Photo of an excluded workers rally by Ambar Castillo Credit: Ambar Castillo

What We Can Learn From D.C.’s Excluded Workers

By Ambar Castillo

Staff writer Ambar Castillo dedicated attention to workers’ rights this year, focusing on the fight of those individuals who were excluded from pandemic-related and other traditional benefits. These individuals perform essential jobs in D.C. and Castillo’s stories remind lawmakers to not leave them behind again.

Photo of Diego D’Ambrosio by Darrow Montgomery Credit: Darrow Montgomery/File

Iconic D.C. Barber Diego D’Ambrosio Dies at 87

By Bailey Vogt

Among those we lost in 2021 was a uniquely D.C. icon—Dupont Circle barber Diego D’Ambrosio. Staff writer Bailey Vogt’s remembrance paid tribute to the tough but talented man who spent half a century styling political leaders and ordinary Washingtonians.

Photo of Nzinga Tull by Darrow Montgomery

The People Issue

By City Paper staff and contributors

Photo of ma la wontons at Great Wall Szechuan House by Darrow Montgomery Credit: Darrow Montgomery

Rolling in Dough

By City Paper staff and contributors

Staff photographer Darrow Montgomery says two very different issues stood out in his mind as highlights of 2021. While The People Issue brought interesting Washingtonians together for interviews and portraits, this year’s food issue, organized around the theme of dumplings and other dough-wrapped treats, had Montgomery driving across the region to capture the best bites in the best light.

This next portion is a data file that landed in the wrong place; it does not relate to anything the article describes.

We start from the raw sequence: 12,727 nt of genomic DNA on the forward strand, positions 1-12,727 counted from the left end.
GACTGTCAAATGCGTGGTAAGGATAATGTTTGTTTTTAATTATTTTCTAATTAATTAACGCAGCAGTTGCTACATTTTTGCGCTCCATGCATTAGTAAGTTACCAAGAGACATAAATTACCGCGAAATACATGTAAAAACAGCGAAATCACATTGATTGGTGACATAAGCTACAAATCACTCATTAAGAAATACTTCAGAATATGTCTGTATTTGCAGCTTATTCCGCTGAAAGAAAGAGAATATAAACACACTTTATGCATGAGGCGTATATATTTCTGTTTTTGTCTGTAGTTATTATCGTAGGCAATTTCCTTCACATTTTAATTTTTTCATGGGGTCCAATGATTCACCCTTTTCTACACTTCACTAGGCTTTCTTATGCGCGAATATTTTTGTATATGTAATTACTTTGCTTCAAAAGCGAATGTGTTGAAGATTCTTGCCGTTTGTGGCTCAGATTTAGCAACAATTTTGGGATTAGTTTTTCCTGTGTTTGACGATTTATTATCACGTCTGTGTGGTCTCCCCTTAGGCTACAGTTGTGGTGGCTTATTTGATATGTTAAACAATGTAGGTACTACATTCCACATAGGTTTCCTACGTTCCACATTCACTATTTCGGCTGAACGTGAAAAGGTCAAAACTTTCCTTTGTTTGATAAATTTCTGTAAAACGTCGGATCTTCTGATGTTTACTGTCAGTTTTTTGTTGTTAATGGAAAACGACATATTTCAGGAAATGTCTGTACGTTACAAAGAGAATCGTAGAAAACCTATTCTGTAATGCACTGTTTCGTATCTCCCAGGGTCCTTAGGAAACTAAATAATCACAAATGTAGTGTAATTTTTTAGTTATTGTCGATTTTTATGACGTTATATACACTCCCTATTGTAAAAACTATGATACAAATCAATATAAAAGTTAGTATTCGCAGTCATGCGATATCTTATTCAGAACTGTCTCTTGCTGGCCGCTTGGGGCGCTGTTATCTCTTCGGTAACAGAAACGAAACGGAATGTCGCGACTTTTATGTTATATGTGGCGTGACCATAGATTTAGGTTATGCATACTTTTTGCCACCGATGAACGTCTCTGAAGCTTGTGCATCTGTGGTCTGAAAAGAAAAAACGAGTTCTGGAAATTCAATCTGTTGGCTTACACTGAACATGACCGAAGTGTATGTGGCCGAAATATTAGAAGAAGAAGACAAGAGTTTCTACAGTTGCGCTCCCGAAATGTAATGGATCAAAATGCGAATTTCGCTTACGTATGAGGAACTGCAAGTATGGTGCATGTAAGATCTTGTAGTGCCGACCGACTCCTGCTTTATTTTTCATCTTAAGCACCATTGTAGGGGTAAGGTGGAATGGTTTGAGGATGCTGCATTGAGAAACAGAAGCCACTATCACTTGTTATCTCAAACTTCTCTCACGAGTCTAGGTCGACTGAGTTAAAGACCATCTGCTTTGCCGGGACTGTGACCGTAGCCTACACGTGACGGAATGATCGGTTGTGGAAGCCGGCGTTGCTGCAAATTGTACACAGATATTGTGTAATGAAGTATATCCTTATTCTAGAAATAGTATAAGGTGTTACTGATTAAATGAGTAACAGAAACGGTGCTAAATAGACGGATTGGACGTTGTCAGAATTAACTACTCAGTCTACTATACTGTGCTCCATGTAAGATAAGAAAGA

Photo of Columbia Heights Civic Plaza by Darrow Montgomery Credit: Darrow Montgomery

Temperatures in D.C.’s Heat Islands, Can Register Ten to Twenty Degrees Hotter Than in Leafy Neighborhoods

By Hola Cultura S.P.E.L. Team

Our partnership with Hola Cultura, a nonprofit that works with emerging journalists between the ages of 16 and 25, was a high point of 2021. Their reporting on heat islands and how those hot spots impact the Washingtonians who live there was eye opening.

Photo of Don Zientara by Darrow Montgomery Credit: Darrow Montgomery

End of an Ear-a: The Legendary Inner Ear Studios Closes a Chapter

By Christina Smart

This story, about the closing of a fabled Arlington recording studio where bands like Fugazi, Against Me!, and Foo Fighters recorded and mixed albums, is classic City Paper. Contributing writer Christina Smart pulled great quotes from Inner Ear owner Don Zientara and Dischord Records founder Ian MacKaye and created a story about what happens when we lose a place of cultural consequence. Plenty of other outlets wrote about Inner Ear as well, but our story, as far as we’re concerned, was the best.